This is something Krischan and Joe have achieved, and they’re not finished yet. Bikes like the Manitou FS and Foes LTS showcase the development of rear suspension and frame design, and Joe and Krischan still have a seemingly endless list of bikes they’d like to acquire. Aside from the iconic designs that inspired progression within the industry, Krischan and Joe also want to showcase some of the more basic bikes, bikes Joe says many experienced mountain bikers would be familiar with.

‘Back in the day your first bike wasn’t that great, because back in the day even the best bike wasn’t that great. You got something that was the wrong size, no suspension, limited gears, and handled like a pig. It was still bloody enjoyable to get out on the trails though.’

Joe and Krischan both see a rising interest in the history of the sport. Joe says ‘People are chasing a sense of nostalgia. They’re a bit older, they’ve got a bit of play money and they want the bike they couldn’t have when they were younger.’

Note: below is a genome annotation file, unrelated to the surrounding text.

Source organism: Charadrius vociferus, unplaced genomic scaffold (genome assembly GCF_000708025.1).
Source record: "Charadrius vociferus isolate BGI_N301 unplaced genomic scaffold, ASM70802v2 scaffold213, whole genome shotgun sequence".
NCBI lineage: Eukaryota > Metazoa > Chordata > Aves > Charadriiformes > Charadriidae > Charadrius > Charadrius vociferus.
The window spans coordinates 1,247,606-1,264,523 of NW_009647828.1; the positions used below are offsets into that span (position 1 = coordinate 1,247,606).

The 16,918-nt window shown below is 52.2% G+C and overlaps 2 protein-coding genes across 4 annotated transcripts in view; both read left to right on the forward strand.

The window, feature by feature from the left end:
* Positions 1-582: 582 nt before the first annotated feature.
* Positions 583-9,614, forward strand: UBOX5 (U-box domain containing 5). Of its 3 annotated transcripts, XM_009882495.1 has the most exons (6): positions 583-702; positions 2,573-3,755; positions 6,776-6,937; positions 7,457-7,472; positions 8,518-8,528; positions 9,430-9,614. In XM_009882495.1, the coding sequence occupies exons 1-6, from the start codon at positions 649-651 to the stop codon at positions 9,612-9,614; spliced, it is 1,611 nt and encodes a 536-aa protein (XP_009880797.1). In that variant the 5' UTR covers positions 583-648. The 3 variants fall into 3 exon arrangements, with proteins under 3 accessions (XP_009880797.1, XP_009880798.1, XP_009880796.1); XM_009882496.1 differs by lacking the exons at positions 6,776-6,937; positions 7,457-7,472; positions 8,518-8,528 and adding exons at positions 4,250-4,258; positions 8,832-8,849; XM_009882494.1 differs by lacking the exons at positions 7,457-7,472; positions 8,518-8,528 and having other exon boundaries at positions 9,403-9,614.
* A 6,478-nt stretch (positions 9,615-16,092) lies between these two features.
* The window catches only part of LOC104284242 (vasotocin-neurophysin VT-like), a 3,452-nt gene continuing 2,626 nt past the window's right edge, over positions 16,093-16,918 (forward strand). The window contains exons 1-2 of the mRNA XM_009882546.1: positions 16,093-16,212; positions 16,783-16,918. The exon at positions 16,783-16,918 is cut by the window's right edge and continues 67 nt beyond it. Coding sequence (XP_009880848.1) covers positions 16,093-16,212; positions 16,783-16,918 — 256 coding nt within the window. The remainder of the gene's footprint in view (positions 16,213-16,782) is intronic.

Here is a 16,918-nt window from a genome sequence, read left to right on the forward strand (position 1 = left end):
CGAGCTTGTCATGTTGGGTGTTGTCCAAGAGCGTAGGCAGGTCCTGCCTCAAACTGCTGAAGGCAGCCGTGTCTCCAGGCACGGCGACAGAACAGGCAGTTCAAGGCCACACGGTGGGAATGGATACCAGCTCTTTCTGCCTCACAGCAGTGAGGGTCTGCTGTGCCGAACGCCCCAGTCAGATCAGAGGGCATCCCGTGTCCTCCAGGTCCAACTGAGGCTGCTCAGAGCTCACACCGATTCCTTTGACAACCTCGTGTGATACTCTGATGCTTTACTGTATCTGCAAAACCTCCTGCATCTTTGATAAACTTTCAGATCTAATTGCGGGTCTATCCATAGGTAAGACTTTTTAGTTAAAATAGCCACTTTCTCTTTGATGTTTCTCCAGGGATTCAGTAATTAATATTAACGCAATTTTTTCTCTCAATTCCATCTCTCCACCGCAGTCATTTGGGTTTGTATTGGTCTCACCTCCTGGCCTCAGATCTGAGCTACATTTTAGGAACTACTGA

Krischan says the museum has been able to help out some collectors through the swapping of parts. ‘Someone donated a fork that we already have, that we’re going to swap for another fork we don’t have, so that’s helping them out as well.’

The location of the museum is another nod to both mountain biking and cycling history. Located at the base of Willunga Hill, many of the bikes in the museum would’ve been raced over the years at the iconic Willunga Downhill race. ‘The idea was to find a place connected to some level of mountain biking or cycling, with connection to the 90’s explosion,’ says Joe.